Perhaps the most disturbing aspect of the Obama administration’s assassination program is the fact that they simply refuse to address if they claim the authority to kill Americans on US soil without charge or trial.
While they clearly claim the authority to kill Americans abroad without requiring any clear evidence based on secret meetings and a classified legal justification, they dodge any and all questions around assassinations on US soil.
Individuals in the Obama administration – including Obama himself – have chosen to simply answer a question that was never asked when they are confronted with the issue.
This recently came up in a series of written questions and answers (original without notes here) from Senate Select Committee on Intelligence to John Brennan, Obama’s nominee for the director of the Central Intelligence Agency (CIA).
“Could the Administration carry out drone strikes inside the United States?” asked the Committee.
“This Administration has not carried out drone strikes inside the United States and has no intention of doing so,” Brennan responded.
No one asked Brennan if the Obama administration has carried out drone strikes in the United States or if they have the intention to do so. The question was if they could carry out such a strike. This was not answered.
When asked, “Could you describe the geographical limits on the Administration’s conduct drone strikes?”
Brennan responded that the Obama administration does not “view our authority to use military force against al-Qa’ida and associated forces as being limited to ‘hot’ battlefields like Afghanistan.”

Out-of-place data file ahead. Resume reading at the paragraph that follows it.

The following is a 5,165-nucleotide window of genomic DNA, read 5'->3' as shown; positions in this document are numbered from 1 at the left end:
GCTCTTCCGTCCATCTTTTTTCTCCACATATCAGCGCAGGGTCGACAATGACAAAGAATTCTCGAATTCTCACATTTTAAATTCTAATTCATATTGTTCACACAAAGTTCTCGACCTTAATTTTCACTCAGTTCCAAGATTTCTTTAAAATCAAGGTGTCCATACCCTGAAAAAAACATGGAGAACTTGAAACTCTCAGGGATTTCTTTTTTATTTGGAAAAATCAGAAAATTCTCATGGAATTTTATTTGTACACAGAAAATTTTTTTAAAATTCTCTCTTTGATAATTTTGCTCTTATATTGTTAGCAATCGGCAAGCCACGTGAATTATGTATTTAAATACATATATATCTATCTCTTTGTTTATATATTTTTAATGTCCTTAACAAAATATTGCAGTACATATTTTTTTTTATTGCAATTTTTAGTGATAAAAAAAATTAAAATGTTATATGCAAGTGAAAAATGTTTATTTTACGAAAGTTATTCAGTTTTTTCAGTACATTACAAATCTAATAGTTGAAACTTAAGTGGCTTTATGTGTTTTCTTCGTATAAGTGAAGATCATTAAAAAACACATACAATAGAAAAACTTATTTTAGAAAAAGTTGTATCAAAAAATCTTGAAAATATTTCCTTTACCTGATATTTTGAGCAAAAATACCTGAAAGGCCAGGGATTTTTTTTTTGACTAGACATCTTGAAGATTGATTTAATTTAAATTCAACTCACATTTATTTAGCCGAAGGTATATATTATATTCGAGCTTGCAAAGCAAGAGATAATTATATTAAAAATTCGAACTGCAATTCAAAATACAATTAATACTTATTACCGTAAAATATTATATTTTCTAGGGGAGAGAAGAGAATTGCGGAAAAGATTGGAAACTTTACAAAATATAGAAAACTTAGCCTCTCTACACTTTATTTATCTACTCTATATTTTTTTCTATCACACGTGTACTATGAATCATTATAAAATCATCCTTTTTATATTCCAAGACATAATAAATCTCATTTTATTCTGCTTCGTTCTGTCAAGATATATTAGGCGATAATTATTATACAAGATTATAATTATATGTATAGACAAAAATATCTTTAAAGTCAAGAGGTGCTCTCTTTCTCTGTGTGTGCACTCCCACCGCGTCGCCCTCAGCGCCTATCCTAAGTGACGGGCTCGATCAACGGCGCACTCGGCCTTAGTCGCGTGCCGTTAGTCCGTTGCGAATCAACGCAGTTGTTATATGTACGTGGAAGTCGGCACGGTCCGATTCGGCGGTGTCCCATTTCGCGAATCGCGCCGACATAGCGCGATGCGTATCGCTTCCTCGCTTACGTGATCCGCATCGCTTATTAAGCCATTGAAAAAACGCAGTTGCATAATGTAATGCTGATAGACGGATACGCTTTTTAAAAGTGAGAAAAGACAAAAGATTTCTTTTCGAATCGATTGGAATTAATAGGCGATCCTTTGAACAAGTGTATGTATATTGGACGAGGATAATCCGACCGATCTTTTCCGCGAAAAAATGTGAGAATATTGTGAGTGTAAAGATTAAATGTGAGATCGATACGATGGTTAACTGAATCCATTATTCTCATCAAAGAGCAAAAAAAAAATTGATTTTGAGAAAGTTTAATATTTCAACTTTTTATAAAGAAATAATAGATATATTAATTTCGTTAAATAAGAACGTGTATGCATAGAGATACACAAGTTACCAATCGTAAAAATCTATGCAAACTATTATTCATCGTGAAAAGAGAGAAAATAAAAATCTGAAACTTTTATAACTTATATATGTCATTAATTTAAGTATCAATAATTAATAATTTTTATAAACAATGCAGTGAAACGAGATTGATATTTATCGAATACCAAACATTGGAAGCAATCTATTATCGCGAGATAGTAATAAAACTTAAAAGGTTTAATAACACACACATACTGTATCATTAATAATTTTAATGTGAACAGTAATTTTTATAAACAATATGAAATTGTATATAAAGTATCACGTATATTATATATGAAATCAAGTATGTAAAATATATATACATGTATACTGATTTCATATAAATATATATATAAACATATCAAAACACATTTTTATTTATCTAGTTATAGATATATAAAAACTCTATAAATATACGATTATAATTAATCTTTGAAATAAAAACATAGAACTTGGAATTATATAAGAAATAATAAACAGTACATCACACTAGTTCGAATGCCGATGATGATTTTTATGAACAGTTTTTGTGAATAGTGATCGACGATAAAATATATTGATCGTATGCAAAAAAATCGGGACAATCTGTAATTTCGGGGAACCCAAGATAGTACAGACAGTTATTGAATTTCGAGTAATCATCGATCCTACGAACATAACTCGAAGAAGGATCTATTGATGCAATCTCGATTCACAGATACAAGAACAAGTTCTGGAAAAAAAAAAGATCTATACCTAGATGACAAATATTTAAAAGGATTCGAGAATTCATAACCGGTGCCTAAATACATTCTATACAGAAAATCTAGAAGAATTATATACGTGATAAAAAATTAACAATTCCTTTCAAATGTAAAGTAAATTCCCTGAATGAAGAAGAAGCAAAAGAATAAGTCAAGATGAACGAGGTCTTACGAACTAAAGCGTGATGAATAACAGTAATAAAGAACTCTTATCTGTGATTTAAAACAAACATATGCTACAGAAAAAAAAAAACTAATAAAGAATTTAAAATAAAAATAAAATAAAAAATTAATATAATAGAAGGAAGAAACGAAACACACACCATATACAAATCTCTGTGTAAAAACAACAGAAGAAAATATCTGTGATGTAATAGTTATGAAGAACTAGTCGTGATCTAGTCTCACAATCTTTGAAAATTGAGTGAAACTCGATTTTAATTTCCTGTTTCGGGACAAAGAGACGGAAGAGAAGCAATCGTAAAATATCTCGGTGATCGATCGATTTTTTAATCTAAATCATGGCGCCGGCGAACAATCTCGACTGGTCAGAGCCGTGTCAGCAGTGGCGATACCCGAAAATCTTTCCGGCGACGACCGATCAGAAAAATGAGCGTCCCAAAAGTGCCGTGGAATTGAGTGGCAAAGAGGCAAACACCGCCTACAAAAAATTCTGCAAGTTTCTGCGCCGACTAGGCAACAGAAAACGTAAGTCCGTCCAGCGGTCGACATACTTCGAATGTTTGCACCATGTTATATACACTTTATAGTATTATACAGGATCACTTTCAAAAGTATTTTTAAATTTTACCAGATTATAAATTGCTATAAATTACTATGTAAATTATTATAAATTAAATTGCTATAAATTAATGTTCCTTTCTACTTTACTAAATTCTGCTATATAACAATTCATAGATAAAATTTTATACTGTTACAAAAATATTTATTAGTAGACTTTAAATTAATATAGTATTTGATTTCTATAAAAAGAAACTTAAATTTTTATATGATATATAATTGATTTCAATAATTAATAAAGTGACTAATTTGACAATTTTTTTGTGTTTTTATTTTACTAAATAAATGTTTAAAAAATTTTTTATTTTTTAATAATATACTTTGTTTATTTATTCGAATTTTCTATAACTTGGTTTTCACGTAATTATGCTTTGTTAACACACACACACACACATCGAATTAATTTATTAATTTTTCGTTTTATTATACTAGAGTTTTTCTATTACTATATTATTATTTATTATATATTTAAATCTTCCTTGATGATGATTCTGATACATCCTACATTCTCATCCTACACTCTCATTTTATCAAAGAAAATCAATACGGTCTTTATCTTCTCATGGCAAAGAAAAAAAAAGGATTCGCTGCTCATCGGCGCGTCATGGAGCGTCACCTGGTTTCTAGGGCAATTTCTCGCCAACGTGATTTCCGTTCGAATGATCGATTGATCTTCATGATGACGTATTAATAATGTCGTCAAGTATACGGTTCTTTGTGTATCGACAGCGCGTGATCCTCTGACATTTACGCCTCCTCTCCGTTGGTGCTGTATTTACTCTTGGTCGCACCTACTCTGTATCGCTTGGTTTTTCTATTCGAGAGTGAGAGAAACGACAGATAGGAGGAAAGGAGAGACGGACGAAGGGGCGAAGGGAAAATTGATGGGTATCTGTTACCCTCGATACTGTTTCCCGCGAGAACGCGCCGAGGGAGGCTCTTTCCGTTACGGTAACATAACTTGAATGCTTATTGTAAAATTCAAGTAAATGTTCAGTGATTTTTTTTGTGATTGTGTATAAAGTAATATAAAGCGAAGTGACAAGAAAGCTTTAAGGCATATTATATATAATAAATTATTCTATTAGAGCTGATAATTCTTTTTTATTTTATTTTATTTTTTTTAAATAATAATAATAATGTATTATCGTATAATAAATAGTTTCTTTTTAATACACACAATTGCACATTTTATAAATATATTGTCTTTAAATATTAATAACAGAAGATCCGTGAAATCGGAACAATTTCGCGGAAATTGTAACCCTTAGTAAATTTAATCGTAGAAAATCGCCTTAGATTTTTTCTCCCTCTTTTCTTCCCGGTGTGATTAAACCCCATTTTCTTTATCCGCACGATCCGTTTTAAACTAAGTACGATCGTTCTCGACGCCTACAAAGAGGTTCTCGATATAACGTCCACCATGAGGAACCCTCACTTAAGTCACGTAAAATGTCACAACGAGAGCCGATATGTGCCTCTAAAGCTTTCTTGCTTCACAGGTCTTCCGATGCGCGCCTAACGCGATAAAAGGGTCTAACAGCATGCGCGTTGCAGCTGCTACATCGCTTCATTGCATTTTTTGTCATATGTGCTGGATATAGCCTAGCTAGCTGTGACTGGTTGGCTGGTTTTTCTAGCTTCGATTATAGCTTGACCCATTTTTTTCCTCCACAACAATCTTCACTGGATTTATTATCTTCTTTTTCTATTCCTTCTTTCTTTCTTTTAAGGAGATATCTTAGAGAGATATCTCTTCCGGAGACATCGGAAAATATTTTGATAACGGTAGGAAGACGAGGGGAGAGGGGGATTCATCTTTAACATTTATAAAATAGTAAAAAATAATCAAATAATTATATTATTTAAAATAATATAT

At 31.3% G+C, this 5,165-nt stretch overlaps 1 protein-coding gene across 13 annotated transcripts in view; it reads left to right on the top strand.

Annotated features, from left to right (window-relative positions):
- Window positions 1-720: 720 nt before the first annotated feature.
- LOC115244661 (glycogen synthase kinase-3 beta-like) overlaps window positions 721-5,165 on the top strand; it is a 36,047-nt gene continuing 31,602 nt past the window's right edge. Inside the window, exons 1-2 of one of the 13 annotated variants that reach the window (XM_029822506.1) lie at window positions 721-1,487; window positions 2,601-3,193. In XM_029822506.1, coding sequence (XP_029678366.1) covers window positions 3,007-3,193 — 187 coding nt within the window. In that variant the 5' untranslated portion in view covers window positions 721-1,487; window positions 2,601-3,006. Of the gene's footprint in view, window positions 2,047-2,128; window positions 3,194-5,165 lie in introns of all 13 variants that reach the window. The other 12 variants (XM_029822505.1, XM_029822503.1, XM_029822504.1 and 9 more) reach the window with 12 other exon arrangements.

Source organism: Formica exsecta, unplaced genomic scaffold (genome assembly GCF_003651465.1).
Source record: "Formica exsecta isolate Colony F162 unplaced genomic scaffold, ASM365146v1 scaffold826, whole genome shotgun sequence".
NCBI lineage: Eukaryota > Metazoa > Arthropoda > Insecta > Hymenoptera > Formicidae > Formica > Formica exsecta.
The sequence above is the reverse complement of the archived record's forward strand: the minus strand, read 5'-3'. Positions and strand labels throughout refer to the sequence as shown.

“Al-Qa’ida and its associates have in the recent past directed several attacks against us from countries other than Afghanistan. The Government has a responsibility to protect its citizens from these attacks, and, thus, as the Attorney General has noted, ‘neither Congress nor our federal courts has limited the geographic scope of our ability to use force to the current conflict in Afghanistan,’” Brennan wrote.
“This does not mean, however, that we use military force whenever or wherever we want,” he continued. “International legal principles, such as respect for another nation’s sovereignty, constrain our ability to act unilaterally. Using force in another country is consistent with these international legal principles if conducted, for example, with the consent of the relevant nation – or if or when other governments are unwilling or unable to deal effectively with a threat to the United States.”
Unfortunately, this answer does not rule out assassinations on US soil in any way.
Glenn Greenwald, writing for the Guardian, further points out that Obama has also dodged the question when it was posed to him in a Google hangout, of all places.